In the last five trading days, pilots at Spirit Airlines, Inc. (SAVE - Free Report) ratified the tentative five-year contract pertaining to a pay raise. As costs are likely to increase following the ratification, the low-cost carrier revised its current-quarter and year projections.
On the traffic front, Delta Air Lines, Inc. (DAL - Free Report) and Hawaiian Holdings, Inc.’s (HA - Free Report) subsidiary — Hawaiian Airlines — reported impressive numbers for February. Load factor (% of seats filled with passengers) increased at both carriers as traffic growth outpaced capacity expansion. Additionally, Hawaiian Airlines was in the news owing its fleet modernization efforts.
Alaska Air Group Inc.’s (ALK - Free Report) subsidiary — Alaska Airlines — also hit the headlines by virtue of its codeshare agreement with Fiji Airways — Fiji's national carrier. Furthermore, due to winter storm, U.S. carriers had to cancel multiple flights during the week, which might hurt revenues in the current quarter.
(Read the last Airline Stock Roundup for Feb 28, 2018).
Recap of the Past Week’s Most Important Stories
1. At Delta, consolidated traffic, measured in revenue passenger miles (RPMs), came in at 14.69 billion, up 3.8% year over year. Consolidated capacity (or available seat miles/ASMs) climbed 3.4% to 18.03 billion on a year-over-year basis. Load factor improved 40 basis points to 81.5% in February (Read more: Delta Reports Impressive February Traffic Figures).
On a separate issue, this Atlanta, GA-based company’s decision to sever ties with the National Rifle Association (“NRA”) in the wake of the shooting in a Florida high school, does not seem to have gone down well with Georgia lawmakers. During the week, they reportedly passed a tax bill that excluded jet fuel tax exemption. Inclusion of the said provision, would have boosted the bottom line of this Zacks Rank #2 (Buy) carrier through significant savings per year. You can see the complete list of today’s Zacks #1 Rank (Strong Buy) stocks here.
2. Pilots at Spirit Airlines ratified a contract pertaining to their pay, with 70% of them voting in favor of the deal. Following the ratification, wages of pilots increase by an average of 43% apart from other benefits. Subsequently, the carrier revised its current-quarter and year projections with respect to certain metrics. For example, cost per available seat mile (CASM), excluding fuel, is expected to decline 3% in the quarter compared with the prior projection of 5.5-6.5% (Read more: Spirit Airlines Revises View Post Pilot Contract Ratification).
3. Airline operations were severely disrupted for a couple of days from Mar 2, 2018 due to the deadly nor’easter in the Mid-Atlantic and Northeast of United States. Notably, this winter storm impeded travel plans and caused harassments to passengers. It caused heavy snowfall accompanied by hurricane-force winds in excess of 120 kilometers per hour in the affected areas (Read more: Nor'easter Cripples Airline Operations: What Lies Ahead?).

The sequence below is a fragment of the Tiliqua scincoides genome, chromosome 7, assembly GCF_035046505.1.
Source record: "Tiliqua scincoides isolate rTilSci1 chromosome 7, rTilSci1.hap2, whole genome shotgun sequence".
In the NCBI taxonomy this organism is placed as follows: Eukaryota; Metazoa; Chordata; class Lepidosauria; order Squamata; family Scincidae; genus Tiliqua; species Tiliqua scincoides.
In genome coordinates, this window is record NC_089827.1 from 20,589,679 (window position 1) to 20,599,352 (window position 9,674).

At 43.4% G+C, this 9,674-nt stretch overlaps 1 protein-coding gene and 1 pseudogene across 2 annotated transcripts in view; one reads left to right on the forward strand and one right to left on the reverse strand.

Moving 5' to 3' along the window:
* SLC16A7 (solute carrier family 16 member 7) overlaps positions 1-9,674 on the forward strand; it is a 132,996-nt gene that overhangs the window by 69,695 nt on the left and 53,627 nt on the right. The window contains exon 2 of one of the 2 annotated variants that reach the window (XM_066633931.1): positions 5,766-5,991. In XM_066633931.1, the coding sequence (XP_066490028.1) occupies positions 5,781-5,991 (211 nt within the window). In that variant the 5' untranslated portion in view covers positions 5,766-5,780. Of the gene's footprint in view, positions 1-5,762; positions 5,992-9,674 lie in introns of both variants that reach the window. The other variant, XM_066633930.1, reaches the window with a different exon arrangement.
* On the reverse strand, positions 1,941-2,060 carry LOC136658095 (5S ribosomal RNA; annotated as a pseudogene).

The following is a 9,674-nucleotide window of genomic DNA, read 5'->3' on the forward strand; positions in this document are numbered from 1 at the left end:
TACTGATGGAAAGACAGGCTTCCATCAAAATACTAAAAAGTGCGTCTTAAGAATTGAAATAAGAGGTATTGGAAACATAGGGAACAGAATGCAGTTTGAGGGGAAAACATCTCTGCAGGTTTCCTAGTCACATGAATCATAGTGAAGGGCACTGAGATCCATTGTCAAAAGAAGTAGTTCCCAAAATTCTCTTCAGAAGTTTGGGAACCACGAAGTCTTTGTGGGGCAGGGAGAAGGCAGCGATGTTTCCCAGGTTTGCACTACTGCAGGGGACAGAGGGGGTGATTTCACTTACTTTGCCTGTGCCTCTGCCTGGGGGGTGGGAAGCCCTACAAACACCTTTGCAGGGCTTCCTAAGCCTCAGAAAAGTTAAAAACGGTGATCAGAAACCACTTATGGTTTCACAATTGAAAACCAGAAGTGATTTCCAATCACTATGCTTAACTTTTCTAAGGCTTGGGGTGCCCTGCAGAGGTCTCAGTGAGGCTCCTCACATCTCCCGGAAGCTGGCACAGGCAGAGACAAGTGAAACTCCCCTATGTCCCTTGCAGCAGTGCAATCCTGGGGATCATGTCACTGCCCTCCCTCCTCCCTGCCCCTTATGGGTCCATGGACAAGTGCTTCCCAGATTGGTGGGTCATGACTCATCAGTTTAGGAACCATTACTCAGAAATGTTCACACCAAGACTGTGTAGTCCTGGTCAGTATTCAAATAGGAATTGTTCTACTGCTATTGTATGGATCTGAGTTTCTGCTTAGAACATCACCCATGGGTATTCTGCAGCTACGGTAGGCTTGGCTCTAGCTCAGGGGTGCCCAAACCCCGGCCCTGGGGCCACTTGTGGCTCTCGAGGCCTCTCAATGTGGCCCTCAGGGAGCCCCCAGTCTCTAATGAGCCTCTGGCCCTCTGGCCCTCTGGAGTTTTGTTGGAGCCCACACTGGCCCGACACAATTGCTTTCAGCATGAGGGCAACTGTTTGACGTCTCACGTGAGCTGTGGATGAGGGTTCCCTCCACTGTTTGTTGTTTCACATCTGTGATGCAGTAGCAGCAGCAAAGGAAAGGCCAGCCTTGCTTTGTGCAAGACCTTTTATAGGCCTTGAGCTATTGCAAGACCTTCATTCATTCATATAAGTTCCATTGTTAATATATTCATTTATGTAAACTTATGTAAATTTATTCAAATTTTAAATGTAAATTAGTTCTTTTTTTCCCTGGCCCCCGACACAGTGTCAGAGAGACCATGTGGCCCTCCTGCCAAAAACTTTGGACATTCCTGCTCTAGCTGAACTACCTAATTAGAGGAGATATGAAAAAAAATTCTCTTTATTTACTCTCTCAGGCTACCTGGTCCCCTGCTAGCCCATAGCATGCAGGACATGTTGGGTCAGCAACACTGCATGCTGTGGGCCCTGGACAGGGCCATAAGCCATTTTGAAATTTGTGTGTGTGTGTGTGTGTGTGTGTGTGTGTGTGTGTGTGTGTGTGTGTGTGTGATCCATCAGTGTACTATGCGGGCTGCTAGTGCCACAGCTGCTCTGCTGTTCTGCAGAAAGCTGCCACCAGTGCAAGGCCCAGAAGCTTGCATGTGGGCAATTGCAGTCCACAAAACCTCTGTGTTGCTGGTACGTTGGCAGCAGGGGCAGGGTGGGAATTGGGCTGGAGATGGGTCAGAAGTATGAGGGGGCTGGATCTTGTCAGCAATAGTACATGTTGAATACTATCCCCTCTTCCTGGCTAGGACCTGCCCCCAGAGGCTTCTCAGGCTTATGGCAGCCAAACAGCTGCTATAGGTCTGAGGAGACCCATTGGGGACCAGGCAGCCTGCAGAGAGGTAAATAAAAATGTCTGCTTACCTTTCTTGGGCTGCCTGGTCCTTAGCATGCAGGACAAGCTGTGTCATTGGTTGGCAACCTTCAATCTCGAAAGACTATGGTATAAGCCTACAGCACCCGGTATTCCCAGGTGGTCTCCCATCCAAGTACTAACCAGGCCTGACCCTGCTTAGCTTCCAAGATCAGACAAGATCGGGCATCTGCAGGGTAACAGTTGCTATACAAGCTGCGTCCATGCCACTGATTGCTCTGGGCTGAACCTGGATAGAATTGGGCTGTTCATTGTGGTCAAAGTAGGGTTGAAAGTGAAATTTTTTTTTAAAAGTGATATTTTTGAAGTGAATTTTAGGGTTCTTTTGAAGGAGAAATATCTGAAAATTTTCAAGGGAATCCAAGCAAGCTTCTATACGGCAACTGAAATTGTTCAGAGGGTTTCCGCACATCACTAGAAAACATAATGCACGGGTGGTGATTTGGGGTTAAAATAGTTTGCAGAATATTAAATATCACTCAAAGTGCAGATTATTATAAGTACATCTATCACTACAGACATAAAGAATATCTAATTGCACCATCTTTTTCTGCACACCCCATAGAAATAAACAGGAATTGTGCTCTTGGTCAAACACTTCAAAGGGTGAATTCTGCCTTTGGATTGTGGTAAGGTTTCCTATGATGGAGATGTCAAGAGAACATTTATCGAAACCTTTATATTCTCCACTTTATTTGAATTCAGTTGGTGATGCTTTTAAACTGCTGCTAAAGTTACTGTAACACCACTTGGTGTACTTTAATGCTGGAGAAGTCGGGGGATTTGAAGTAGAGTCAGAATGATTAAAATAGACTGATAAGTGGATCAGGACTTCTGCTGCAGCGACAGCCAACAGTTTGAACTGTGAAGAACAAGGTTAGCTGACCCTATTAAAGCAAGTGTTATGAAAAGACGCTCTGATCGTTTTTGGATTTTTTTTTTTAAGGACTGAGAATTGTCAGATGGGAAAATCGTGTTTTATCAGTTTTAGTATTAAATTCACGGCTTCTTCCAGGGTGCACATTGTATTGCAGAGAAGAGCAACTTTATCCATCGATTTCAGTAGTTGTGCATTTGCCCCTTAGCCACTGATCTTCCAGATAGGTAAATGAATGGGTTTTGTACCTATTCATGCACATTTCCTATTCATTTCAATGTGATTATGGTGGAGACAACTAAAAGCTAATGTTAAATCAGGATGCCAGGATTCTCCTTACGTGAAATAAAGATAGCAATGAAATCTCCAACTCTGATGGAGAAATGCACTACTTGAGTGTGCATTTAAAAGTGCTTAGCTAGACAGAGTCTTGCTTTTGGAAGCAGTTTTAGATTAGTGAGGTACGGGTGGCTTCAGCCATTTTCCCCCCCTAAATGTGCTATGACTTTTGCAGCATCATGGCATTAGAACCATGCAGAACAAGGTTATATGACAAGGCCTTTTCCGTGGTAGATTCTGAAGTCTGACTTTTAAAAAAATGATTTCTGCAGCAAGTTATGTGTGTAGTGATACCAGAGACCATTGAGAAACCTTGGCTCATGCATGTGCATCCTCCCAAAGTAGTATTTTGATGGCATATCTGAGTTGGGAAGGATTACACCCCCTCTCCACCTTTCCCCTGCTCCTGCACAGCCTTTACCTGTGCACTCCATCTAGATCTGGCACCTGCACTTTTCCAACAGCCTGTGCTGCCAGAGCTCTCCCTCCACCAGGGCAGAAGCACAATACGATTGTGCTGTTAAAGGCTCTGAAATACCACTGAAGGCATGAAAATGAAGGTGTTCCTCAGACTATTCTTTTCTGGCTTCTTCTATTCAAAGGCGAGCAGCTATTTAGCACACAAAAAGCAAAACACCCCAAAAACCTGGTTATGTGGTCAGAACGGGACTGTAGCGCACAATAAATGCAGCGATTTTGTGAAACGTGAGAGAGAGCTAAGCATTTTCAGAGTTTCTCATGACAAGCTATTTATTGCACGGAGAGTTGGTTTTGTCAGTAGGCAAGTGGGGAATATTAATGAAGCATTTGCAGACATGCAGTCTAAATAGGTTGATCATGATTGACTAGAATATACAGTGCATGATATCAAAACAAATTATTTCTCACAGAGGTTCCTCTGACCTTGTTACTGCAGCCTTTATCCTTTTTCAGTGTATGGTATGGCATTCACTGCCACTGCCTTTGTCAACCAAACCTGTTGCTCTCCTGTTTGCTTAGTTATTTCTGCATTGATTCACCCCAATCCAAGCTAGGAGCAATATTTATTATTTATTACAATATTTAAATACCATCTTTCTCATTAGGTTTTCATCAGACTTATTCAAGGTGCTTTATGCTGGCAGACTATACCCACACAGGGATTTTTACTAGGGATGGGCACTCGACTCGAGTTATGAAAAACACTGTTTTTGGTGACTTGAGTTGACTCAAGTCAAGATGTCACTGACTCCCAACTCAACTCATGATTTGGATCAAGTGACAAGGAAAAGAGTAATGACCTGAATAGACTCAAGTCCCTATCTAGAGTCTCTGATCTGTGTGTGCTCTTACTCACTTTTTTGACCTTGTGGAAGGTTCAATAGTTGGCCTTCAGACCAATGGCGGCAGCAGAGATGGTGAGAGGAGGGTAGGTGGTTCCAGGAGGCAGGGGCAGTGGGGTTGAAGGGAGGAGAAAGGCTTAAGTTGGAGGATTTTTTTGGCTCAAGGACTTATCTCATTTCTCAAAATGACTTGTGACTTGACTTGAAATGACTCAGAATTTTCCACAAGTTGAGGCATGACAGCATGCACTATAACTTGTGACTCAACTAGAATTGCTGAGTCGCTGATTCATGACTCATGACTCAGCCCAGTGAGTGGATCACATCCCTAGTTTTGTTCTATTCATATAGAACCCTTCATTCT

4 Alaska Airlines entered into a bilateral codeshare agreement with Fiji Airways. Per the deal, Fiji Airways can place its "FJ" code on Alaska Airlines operated flights from San Francisco to two popular destinations in the United States — Seattle and Portland. Additionally, the contract provides extended and seamless connectivity between flights of the two carriers. In fact, by inking this deal, Alaska Airlines and Fiji Airways have expanded their partnership (Read more: Alaska Air Group Arm to Share Codes With Fiji Airways).
5. In a bid to upgrade its fleet, Hawaiian Airlines executed a non-binding Letter of Intent (LOI) for buying 10 Boeing Dreamliners. The first of the fuel-efficient, lightweight Boeing 787-9 aircraft is expected to join its fleet in the first quarter of 2021. Moreover, Hawaiian Airlines has options to purchase 10 more such planes.
On a separate issue, February load factor at Hawaiian Airlines increased 190 basis points to 84.8% as traffic growth (7.4%) outpaced capacity expansion (4.9%) in the month.
The following table shows the price movement of the major airline players over the past week and during the last six months.
The table above shows that most airline stocks traded in the red over the past week, though the losses were muted in nature. Consequently, the NYSE ARCA Airline index decreased 1.7% in the period. Over the past six months, the NYSE ARCA Airline index appreciated 10.5% backed by robust gains at the likes of Gol Linhas Aéreas Inteligentes S.A.
What's Next in the Airline Space?
Investors look forward to February traffic reports from the likes of Southwest Airlines Co. (LUV - Free Report) in the coming days. Focus will also remain on updates on the disagreement between American Airlines Group Inc. (AAL - Free Report) and United Continental Holdings, Inc. (UAL - Free Report) pertaining to gate allocation at Chicago's O'Hare International Airport
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